What’s the Oldest Sport?

What’s the Oldest Sport?
Illustration: Vicky Leta/Gizmodo

Hello and welcome to the third instalment in Giz Asks’ ongoing investigation into Firsts. Having opened with the first recreational drug, progressed to the oldest disease, and moved from there to the earliest music, we now turn our attention to the oldest sport. Unlike drugs, diseases, and music, sports are not something I have much firsthand experience of — but I am aware that they are central to the self-conception and daily practices of most cultures throughout history and I am further aware that they have been going on in some form for a very, very long time. To find out who kicked the whole endeavour off, and with what exact sport, we turn to experts in ancient history, who provide their takes below.

Sarah Murray

Assistant Professor, Greek History and Material Culture, University of Toronto

It’s a tough question to answer, because it depends on what you define as sport. Humans engage in quite a lot of voluntary physical activity and contests, but we wouldn’t call them all sports. We obviously know sport when we see it — a rowdy college football game, competitions at the Olympic games, etc. But not everyone draws the same line around ‘sport’ and ‘not sport.’ Some criteria used to distinguish sport from, say, entertainment or play, would include: the presence of two or more competitors pitted against one another with the aim of determining a winner through physical strength and/or finesse, the lack of scripting or predetermined results, and the existence of mutually recognised rules that govern proceedings so that the competition is fundamentally fair. But even if we agree on these parameters, there are still grey areas. Pistol shooting is included in the Olympics, even though it does not involve all that much physicality, while people might not call arm-wrestling a sport, even though it technically fits the rules.

Given that we still struggle to come to a universally clear definition, it’s unsurprising that nobody agrees about where sport first emerged in human society! Even if we did agree on a definition, we would probably still never find a definitive “true” answer to the question, because sport likely emerged sometime deep in prehistory when people produced no written texts or many images. We can probably assume that people participated in low-stakes physical contests — running, wrestling, throwing, etc. — and organised structured rule-bound competitions of some kind long before we have definitive evidence for such practices.

So, the only question we can actually answer is: what is the oldest documented sport? Here we can be less annoyingly circumspect. To my knowledge, the oldest documented sports are boxing and wrestling. Both appear in art from Egypt and Iraq as far back as 2000 BCE. Especially informative are the mortuary paintings inside of a tomb at the site of Beni Hasan in the Middle Nile valley. These paintings show wrestlers using a wide variety of moves and manoeuvres to best their opponents. Some scholars might argue that Egyptian wrestling doesn’t “count” as sport because they identify it as a mere physical spectacle or show (along the lines of Cirque du Soleil) meant to provide entertainment for the Pharaoh or the elites. But, since most of the other paintings in the tomb show scenes from daily life, like producing crafts and farming, there’s no reason to believe that wrestling was not a part of the normal life of Egyptians too. Around the same time, a text preserves a boast by King Shulgi of Ur: “I am the one who is strongest and most skilled in athletics and trials of strength.” Again, many scholars dismiss this as evidence for sport because it is assumed that contests in which an all-powerful god-king was involved had an overdetermined result of victory by the king. However, once again, a propagandistic reference to athletics and physical contests presumably would not have made sense to an audience to whom such contests were unfamiliar.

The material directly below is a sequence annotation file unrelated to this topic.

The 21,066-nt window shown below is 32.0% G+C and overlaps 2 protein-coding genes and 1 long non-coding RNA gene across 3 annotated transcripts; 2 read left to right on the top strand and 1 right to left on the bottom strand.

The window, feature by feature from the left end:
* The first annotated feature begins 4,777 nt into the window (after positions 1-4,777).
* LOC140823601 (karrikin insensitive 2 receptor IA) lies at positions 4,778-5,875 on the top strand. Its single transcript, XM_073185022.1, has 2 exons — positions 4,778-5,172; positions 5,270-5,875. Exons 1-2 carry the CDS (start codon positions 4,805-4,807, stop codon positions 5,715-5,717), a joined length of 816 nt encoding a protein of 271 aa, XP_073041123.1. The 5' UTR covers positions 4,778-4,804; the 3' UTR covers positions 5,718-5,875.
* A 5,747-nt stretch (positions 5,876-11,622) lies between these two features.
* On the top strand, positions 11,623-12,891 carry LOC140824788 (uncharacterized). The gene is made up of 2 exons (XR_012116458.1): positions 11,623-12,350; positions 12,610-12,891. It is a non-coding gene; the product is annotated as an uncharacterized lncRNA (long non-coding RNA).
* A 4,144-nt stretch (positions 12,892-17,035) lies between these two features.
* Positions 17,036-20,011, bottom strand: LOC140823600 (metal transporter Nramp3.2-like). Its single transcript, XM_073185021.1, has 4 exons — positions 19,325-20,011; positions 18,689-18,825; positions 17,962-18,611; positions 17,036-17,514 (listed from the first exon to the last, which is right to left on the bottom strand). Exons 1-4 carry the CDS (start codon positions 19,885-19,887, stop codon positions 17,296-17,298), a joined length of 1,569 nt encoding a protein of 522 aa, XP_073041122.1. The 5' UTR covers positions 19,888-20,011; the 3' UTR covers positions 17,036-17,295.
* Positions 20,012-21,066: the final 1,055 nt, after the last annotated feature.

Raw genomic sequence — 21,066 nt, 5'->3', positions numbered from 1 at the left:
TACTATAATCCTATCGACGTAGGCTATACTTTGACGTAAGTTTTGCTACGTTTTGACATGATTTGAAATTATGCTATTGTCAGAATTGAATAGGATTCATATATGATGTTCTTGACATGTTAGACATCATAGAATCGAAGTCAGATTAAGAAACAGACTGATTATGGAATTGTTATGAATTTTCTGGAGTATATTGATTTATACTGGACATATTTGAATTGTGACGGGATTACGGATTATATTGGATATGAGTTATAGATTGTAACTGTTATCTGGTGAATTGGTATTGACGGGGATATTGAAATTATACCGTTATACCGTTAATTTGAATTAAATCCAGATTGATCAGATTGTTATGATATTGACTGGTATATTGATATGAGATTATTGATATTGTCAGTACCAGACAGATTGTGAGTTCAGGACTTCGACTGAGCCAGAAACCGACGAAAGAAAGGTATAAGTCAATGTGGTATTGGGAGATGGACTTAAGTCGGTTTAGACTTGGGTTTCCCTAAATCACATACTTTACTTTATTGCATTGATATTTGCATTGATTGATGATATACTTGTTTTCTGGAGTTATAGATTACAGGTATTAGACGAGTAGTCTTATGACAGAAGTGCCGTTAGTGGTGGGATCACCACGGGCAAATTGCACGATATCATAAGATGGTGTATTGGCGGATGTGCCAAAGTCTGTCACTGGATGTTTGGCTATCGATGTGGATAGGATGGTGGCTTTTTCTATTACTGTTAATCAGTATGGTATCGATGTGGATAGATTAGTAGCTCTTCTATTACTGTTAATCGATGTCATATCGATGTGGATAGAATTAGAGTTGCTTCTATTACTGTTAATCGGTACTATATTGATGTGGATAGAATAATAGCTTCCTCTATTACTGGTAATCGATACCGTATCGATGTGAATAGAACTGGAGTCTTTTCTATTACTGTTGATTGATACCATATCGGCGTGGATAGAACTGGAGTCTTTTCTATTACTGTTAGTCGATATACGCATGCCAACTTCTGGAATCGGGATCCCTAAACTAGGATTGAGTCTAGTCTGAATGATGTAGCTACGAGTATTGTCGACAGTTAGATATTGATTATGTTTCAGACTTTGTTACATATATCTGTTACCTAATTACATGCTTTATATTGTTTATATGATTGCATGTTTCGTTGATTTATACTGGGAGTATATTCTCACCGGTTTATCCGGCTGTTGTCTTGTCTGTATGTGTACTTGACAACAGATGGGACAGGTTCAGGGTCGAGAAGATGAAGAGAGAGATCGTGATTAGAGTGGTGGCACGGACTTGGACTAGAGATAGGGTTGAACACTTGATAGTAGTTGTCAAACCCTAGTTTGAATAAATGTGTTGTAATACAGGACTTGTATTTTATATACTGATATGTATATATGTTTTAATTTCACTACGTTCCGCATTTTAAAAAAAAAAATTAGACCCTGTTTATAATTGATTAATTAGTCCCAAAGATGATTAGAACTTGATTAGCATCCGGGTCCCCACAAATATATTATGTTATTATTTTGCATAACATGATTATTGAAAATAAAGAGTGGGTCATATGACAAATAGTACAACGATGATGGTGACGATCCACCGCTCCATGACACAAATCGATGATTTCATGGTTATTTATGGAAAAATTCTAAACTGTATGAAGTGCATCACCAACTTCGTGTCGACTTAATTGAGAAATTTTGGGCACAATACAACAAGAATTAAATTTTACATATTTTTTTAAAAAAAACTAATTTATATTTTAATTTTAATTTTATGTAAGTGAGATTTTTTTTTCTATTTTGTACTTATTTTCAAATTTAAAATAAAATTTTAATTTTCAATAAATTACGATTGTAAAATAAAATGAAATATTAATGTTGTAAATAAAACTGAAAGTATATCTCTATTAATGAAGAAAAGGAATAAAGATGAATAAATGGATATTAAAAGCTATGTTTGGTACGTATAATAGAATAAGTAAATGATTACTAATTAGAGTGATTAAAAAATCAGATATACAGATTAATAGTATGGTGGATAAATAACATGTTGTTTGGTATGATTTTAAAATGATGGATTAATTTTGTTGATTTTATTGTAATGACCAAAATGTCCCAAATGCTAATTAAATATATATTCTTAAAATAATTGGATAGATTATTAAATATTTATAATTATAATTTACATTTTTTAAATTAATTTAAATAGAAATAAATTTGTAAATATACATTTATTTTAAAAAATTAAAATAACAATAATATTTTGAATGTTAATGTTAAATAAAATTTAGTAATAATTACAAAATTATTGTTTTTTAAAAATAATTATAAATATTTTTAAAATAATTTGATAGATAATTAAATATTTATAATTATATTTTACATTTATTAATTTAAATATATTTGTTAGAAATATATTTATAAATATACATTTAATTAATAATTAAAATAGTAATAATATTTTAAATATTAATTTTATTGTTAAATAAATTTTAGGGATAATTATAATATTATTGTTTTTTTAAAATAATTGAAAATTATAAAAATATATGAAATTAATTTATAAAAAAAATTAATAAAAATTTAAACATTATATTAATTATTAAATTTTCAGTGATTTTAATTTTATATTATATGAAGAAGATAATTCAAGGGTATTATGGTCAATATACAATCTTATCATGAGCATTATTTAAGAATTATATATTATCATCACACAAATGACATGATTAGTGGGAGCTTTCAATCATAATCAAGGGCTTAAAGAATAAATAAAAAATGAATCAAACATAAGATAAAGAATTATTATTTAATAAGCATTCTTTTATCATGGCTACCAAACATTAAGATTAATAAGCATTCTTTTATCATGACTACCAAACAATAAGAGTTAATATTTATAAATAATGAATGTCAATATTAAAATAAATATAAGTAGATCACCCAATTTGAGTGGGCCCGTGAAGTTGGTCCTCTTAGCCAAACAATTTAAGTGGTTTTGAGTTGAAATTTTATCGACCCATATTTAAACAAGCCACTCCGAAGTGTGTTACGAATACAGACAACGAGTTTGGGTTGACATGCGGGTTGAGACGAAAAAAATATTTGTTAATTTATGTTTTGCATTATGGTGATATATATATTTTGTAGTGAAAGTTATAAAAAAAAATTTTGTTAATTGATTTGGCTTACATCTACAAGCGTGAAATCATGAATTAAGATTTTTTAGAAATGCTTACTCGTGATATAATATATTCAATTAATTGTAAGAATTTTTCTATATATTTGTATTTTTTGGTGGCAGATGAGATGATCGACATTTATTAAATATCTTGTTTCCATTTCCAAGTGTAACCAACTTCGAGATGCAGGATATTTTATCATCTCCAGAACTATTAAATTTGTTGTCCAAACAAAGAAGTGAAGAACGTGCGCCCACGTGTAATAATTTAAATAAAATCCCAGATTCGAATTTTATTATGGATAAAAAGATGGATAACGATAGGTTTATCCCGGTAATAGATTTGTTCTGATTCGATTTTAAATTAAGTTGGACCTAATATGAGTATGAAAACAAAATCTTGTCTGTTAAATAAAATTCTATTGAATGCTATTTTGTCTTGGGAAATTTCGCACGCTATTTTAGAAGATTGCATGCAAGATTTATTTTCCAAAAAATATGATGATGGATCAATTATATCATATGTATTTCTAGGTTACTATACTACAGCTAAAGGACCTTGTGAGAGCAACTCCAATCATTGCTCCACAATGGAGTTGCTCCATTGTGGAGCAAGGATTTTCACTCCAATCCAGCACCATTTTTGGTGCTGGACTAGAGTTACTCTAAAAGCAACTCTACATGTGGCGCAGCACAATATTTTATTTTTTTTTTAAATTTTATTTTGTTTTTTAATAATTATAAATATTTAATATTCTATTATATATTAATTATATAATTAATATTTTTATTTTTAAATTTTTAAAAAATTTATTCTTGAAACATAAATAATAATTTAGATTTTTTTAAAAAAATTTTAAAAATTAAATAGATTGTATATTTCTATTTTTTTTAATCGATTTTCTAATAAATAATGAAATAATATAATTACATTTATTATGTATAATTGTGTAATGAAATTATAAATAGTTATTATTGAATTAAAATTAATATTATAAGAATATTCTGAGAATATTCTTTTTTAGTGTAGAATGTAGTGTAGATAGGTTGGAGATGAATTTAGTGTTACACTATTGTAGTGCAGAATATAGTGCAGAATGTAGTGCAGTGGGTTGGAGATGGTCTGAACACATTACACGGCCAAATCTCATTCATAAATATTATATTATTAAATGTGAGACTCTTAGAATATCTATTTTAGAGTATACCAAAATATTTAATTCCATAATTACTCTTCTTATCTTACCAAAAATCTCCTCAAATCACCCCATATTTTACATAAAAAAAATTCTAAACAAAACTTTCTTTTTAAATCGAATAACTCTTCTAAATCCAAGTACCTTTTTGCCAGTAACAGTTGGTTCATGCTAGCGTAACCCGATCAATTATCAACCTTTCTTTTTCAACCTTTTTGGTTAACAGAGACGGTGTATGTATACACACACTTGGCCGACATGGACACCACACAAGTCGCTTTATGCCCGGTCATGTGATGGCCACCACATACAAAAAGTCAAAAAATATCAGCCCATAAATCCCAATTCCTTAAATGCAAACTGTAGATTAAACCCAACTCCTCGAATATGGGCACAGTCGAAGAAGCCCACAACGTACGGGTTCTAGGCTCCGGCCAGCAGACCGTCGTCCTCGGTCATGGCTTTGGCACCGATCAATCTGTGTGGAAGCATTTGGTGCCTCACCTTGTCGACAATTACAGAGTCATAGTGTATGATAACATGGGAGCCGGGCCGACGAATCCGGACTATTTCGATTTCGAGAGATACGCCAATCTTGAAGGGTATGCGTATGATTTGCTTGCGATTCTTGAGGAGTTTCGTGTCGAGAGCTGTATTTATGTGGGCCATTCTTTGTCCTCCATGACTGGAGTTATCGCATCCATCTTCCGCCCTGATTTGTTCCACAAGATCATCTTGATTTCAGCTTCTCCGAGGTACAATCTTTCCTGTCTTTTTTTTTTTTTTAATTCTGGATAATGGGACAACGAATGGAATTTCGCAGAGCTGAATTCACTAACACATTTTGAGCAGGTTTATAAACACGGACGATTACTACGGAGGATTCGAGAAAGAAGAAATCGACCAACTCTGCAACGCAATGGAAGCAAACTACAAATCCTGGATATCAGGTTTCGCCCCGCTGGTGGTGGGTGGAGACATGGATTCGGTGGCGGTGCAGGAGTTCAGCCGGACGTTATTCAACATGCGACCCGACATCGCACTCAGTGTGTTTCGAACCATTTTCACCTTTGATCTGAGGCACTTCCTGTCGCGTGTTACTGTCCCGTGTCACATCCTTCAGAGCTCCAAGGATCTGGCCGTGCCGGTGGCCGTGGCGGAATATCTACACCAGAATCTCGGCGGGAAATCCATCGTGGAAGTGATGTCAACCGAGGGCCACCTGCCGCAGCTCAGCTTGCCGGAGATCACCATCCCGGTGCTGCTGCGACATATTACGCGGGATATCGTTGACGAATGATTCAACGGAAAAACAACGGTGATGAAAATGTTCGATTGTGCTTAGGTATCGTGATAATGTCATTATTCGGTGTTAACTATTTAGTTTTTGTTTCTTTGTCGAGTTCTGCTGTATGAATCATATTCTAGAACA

Although it’s obviously later than the evidence for wrestling/boxing, I can’t help mentioning that from the middle of the 2nd millennium BCE we have evidence for something like a rodeo in the form of bull jumping scenes, especially from the Greek island of Crete, but also other sites scattered around the eastern Mediterranean and Anatolia.

So, long answer short, intuitively I would guess that simple running races were really the oldest sport, but based on the evidence we have preserved, the oldest form of sport may have been combat sports — which I suppose tells you something not-so-encouraging about humans and our ability to get along with one another.

Ceramic ballplayer figures found at the Etlatongo site in Mexico. (Image: Blomster and Salazar Chávez, 2020/Science Advances) Ceramic ballplayer figures found at the Etlatongo site in Mexico. (Image: Blomster and Salazar Chávez, 2020/Science Advances)

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Heather Reid

Professor, Philosophy, Morningside College, Scholar in Residence at EXEDRA Mediterranean Centre and the author of Olympic Philosophy The Ideas and Ideals behind the Ancient and Modern Olympic Games